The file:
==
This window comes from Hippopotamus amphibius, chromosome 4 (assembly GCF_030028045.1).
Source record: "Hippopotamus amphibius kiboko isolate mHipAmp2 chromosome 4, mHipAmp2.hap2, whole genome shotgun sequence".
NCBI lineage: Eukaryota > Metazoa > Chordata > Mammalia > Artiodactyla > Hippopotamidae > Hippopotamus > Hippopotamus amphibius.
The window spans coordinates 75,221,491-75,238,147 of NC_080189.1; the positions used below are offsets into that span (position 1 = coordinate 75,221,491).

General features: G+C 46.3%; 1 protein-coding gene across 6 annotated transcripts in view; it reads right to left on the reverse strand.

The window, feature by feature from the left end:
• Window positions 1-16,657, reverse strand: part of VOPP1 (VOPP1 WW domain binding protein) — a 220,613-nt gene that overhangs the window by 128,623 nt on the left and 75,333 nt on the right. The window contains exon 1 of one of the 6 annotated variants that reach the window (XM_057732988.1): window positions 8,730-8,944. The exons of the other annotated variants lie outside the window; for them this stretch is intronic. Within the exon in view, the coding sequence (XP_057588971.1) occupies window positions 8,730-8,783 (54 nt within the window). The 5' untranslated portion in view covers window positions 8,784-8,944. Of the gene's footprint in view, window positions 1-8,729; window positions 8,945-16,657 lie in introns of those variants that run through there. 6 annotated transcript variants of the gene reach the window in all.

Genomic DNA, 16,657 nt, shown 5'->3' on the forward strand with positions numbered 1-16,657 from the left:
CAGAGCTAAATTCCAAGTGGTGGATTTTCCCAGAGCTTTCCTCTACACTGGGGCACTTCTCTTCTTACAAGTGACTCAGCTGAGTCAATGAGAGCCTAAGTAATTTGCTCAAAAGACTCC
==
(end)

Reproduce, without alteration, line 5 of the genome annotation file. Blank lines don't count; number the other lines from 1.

General features: G+C 46.3%; 1 protein-coding gene across 6 annotated transcripts in view; it reads right to left on the reverse strand.